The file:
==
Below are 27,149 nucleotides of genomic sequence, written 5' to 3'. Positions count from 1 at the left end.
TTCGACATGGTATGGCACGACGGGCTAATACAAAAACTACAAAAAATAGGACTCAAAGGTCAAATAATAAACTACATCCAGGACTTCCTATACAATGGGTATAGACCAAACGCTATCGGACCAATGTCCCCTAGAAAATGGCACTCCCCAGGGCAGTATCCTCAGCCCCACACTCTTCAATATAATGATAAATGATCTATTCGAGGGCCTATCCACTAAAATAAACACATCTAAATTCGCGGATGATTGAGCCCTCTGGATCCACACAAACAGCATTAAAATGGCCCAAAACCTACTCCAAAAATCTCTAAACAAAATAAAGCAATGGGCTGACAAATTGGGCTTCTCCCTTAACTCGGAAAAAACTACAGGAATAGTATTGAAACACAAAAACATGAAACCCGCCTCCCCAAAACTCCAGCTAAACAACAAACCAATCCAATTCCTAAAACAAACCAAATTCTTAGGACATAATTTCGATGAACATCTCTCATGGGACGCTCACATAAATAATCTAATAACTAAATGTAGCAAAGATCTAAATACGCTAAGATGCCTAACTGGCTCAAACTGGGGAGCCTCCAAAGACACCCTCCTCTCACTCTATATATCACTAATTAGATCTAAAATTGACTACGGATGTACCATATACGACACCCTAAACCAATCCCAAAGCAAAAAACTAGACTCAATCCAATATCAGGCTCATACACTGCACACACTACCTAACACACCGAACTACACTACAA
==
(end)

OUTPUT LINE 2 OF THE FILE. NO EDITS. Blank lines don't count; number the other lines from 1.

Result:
TTCGACATGGTATGGCACGACGGGCTAATACAAAAACTACAAAAAATAGGACTCAAAGGTCAAATAATAAACTACATCCAGGACTTCCTATACAATGGGTATAGACCAAACGCTATCGGACCAATGTCCCCTAGAAAATGGCACTCCCCAGGGCAGTATCCTCAGCCCCACACTCTTCAATATAATGATAAATGATCTATTCGAGGGCCTATCCACTAAAATAAACACATCTAAATTCGCGGATGATTGAGCCCTCTGGATCCACACAAACAGCATTAAAATGGCCCAAAACCTACTCCAAAAATCTCTAAACAAAATAAAGCAATGGGCTGACAAATTGGGCTTCTCCCTTAACTCGGAAAAAACTACAGGAATAGTATTGAAACACAAAAACATGAAACCCGCCTCCCCAAAACTCCAGCTAAACAACAAACCAATCCAATTCCTAAAACAAACCAAATTCTTAGGACATAATTTCGATGAACATCTCTCATGGGACGCTCACATAAATAATCTAATAACTAAATGTAGCAAAGATCTAAATACGCTAAGATGCCTAACTGGCTCAAACTGGGGAGCCTCCAAAGACACCCTCCTCTCACTCTATATATCACTAATTAGATCTAAAATTGACTACGGATGTACCATATACGACACCCTAAACCAATCCCAAAGCAAAAAACTAGACTCAATCCAATATCAGGCTCATACACTGCACACACTACCTAACACACCGAACTACACTACAA